Where was God in Norway?
Where were the Norwegian police while Anders Breivik was shooting innocent civilians last Friday? They have only one police helicopter; its crew were on holiday at the time of the attacks. Today their chief of staff states, “You always try to be better but I don’t see how we could have been faster.”
God is not limited to a single helicopter. Where was he in Norway last Friday?
Innocent suffering asks the hardest questions Christians must answer. We believe that God is all-knowing, so he was aware of last Friday’s shooting before it ever happened. He is all-powerful, so he could have stopped Breivik before he began his murderous rampage. He is all-loving, so he would want to prevent such horror. Yet he did not. Let’s think together about the terrible tragedy in Norway and the problems you are facing today.
Like a physician, we’ll begin with a diagnosis—what caused the shooting? One possibility is misused human freedom. Suppose that God created us for relationship with himself and others. He would then be required to give us free will so we could enter such relationships. It is the same principle as a teacher permitting his students to take a test unsupervised or a parent allowing her teenager to use the car. If they misuse this freedom, whose fault would the consequences be?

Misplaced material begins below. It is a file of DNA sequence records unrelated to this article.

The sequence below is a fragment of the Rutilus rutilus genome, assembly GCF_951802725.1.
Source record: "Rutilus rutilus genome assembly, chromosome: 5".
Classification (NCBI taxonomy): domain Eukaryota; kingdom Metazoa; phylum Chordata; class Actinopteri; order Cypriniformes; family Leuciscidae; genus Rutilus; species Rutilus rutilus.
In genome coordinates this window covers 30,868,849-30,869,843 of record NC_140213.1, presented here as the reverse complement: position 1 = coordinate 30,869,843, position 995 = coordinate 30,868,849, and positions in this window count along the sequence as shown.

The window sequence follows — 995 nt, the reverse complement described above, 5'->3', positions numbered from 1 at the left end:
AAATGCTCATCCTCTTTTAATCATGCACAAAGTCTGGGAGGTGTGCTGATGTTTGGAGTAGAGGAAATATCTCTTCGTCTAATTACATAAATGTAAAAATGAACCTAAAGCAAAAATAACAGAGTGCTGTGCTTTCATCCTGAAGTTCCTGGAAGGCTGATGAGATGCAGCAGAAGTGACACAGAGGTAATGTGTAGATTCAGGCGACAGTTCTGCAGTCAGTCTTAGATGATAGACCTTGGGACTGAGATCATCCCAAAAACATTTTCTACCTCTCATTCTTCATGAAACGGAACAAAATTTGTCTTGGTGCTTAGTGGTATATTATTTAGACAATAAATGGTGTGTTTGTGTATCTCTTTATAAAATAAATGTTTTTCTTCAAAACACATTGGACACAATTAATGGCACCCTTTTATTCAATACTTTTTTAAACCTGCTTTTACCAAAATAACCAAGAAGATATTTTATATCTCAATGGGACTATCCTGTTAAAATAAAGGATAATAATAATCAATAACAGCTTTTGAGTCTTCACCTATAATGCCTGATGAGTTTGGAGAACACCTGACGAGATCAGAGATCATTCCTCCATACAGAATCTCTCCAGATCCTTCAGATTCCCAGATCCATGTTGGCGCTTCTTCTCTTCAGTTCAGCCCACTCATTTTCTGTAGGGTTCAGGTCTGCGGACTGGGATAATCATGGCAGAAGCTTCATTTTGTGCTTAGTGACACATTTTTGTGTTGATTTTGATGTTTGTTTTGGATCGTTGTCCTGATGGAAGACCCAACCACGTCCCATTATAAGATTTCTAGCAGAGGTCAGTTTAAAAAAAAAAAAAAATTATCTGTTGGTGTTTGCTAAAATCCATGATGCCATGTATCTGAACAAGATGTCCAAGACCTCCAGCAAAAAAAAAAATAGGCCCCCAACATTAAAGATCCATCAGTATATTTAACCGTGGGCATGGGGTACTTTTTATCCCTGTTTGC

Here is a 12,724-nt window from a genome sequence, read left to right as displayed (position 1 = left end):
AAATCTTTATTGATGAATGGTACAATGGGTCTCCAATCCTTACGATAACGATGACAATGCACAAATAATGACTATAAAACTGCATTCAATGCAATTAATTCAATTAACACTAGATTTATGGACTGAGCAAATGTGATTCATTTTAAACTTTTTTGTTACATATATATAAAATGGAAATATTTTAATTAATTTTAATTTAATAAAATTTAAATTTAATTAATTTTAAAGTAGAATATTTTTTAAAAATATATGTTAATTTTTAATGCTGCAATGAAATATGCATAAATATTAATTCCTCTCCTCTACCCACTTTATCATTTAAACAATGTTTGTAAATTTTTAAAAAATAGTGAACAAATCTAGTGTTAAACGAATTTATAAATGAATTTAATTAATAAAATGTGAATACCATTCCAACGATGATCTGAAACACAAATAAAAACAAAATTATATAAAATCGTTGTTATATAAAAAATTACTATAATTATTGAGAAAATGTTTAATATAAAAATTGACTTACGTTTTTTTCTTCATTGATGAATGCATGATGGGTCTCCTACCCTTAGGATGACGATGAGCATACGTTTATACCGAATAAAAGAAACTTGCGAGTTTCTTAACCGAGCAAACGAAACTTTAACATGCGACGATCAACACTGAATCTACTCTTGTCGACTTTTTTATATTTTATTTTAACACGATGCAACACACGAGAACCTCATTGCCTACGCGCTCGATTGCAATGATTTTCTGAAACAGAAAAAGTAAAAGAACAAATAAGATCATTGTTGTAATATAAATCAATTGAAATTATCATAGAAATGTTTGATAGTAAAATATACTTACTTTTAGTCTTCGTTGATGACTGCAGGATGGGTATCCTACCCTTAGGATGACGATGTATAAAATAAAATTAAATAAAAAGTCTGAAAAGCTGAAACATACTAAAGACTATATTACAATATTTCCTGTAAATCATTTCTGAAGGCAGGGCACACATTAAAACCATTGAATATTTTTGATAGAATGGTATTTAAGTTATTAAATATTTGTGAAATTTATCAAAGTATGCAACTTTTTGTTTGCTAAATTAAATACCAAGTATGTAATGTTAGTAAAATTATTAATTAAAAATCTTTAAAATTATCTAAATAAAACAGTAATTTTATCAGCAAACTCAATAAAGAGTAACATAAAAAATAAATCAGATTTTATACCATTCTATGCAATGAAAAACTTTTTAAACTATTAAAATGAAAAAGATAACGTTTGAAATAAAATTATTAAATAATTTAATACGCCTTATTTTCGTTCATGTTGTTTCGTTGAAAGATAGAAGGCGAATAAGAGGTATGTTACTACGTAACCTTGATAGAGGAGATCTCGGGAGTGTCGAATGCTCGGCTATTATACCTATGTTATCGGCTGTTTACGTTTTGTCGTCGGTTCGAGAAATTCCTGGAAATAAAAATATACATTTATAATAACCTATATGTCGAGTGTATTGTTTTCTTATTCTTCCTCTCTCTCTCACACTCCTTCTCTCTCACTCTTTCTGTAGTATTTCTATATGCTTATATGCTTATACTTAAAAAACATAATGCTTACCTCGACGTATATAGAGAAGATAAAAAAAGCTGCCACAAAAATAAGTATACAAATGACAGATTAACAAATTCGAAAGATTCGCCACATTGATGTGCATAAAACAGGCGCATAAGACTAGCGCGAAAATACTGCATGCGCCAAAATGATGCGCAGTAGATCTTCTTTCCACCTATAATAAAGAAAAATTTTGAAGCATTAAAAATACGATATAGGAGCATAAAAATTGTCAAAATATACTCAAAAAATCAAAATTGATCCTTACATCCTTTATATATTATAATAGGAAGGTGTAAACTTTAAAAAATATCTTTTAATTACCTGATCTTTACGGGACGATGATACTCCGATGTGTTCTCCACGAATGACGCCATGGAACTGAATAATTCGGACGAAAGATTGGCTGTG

A second option is Satan. If we suppose that he exists, what do we know of his character? Jesus called him “a murderer from the beginning” (John 8:44) who “comes only to steal and kill and destroy” (John 10:10). Peter warned us that he “prowls around like a roaring lion looking for someone to devour” (1 Peter 5:8). Could he have used Anders Breivik’s misused freedom to commit such a murderous tragedy?
Now let’s think about a response. If God is all-powerful, he could have prevented this event by removing the consequences of misused freedom. But is free will without consequence truly free? If you chose not to open this essay, but it appears every time you open an email, was your choice real?
How could God express his love without removing our freedom? If he is all-present, he could suffer with us. He promised us, “When you pass through the waters, I will be with you; and when you pass through the rivers, they will not sweep over you” (Isaiah 43:2). If he is truly God, he could redeem what we endure for even greater good. The Psalmist was certain that he would: “Though I walk in the midst of trouble, you preserve my life; you stretch out your hand against the anger of my foes, with your right hand you save me” (Psalm 138:7).
God’s word promises that he is working through all things for good, in ways we can understand and ways we cannot (Romans 8:28). Do you believe that your Father keeps his promises?